Friday, August 28, 2015

Liam Davis & The Raven

Anyta Sunday
Reviewed by Nancy
4 out of 5 stars


Liam Davis is a serious journalist, and he’s good at it.

Or at least, he was. Until the chief of Scribe, the campus magazine, makes him give up his politics column to write for the party page—the party page that is problematic for two reasons: One, it threatens Liam’s chance of getting the traineeship with his apathetic father at his prestigious newspaper company, and two, he has no idea what it means to party, let alone how to capture this new audience’s attention!

But Liam Davis is no quitter. He’s determined to prove to his father, the chief, and above all himself that he can do it—and do it well.

Life doesn’t make it easy. Not when Freddy Krueger comes stalking out of the shadows to attack him. Luckily the Raven, the campus vigilante—the vigilante getting hate mail sent to Scribe’s opinions page—comes to his rescue.

Now, between finding the perfect angle for his party page columns and making friends (and perhaps something more?), Liam needs to find this mysterious Raven—not only to thank him, but to warn him to watch his back.

My Review

Liam Davis is a student journalist writing for the campus magazine, hoping to gain apprenticeship at his father’s firm. In order for him to accomplish that, he needs to hold an editorial position for two years. He works hard and believes the features editor position is a possibility in the very near future, but Chief Benedict wants the students to be challenged. So he reassigns everyone to different positions. To Liam’s consternation, he is asked to write the party page. For lots of reasons, this really sucks. Liam is not a partier, he has no friends outside of work, and his life is solely devoted to studies.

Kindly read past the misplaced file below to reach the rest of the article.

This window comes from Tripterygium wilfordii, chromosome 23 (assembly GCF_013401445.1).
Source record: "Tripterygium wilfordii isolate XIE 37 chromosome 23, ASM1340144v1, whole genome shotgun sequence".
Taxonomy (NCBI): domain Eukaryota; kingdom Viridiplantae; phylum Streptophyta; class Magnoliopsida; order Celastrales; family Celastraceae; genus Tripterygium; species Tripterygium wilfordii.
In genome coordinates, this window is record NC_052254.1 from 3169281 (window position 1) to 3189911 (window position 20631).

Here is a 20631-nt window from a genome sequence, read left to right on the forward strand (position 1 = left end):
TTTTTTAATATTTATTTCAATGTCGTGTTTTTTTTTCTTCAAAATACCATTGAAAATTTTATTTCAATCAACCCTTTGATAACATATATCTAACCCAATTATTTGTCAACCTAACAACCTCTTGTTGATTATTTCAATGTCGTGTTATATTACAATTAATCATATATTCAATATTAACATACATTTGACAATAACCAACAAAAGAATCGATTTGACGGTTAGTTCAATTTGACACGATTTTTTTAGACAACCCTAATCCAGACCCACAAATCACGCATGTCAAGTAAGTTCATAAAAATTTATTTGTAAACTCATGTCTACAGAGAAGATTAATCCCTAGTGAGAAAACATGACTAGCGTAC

If this story were told from any other perspective than Liam’s own, I might have found it difficult to finish. Even still, he was a difficult character and it took some time for me to warm up to him. As a journalist, Liam’s skills of observation are well honed. His social skills, however, need some work. Thankfully, the party page provides Liam with the opportunity to make some new friends and learn who the Raven is.

Liam is blunt and insensitive at times. He also seems incapable of expressing emotion or responding to others’ feelings. It’s awkward and frustrating at first, but I really enjoyed watching Liam slowly come out of his shell and gradually become a character I could empathize with. Liam’s character is well balanced by those of his new friends. There’s Quinn, his roommate, and his close friend, Shannon. There’s also Hunter, amateur photographer, and partially paralyzed after a brutal gay bashing incident. Liam’s two rivals at work, Jack and Jill, make his life difficult, as does his distant father.

These are very real, engaging characters that I enjoyed spending time with. The mystery surrounding Liam’s attacker and rescuer was light and clever, with a few surprises. This is a thoughtful, humorous and entertaining story that made me smile.

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